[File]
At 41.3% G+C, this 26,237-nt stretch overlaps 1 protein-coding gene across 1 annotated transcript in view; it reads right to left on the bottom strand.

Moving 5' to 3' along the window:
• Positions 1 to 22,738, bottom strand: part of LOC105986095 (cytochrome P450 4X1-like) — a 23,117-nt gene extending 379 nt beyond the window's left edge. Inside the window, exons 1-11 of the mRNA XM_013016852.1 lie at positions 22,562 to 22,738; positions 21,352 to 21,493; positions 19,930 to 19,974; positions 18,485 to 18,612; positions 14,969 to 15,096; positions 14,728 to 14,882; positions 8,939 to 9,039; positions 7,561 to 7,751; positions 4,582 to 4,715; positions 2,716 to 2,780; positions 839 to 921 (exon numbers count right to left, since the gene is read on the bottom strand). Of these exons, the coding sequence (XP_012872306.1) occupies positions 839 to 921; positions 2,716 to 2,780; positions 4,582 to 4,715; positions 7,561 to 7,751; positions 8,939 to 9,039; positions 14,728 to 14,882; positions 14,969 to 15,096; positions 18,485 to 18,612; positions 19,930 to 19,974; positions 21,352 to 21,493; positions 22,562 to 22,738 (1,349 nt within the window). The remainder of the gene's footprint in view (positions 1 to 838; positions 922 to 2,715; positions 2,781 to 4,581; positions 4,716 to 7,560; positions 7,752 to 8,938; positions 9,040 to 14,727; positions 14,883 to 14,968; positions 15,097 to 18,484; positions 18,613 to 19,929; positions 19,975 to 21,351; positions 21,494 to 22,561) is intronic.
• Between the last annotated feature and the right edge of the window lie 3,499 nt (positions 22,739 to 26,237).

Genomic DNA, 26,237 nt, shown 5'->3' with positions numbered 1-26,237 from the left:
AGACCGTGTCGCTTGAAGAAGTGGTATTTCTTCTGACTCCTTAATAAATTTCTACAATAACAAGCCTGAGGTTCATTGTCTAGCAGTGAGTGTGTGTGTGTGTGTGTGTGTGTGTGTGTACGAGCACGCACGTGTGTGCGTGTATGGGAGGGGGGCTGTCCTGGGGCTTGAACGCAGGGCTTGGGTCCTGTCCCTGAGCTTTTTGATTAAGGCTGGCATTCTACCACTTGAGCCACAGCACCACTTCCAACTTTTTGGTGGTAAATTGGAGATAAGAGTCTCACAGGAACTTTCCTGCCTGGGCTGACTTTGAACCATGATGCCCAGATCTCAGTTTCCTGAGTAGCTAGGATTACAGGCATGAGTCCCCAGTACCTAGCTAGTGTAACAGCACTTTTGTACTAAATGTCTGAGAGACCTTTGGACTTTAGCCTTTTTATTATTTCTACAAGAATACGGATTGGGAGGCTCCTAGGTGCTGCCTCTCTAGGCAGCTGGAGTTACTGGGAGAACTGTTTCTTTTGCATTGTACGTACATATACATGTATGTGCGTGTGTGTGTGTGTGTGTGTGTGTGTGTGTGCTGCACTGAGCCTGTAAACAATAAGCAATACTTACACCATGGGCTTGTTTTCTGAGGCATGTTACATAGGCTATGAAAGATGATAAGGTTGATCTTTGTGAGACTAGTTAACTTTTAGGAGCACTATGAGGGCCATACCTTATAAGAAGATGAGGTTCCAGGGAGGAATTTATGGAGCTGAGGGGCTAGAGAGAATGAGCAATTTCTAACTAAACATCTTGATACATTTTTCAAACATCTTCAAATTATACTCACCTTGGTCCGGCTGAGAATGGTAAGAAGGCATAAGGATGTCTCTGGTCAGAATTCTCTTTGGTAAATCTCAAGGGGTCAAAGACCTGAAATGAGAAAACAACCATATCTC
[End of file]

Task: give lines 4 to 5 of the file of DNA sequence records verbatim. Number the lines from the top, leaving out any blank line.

• Between the last annotated feature and the right edge of the window lie 3,499 nt (positions 22,739 to 26,237).

Genomic DNA, 26,237 nt, shown 5'->3' with positions numbered 1-26,237 from the left: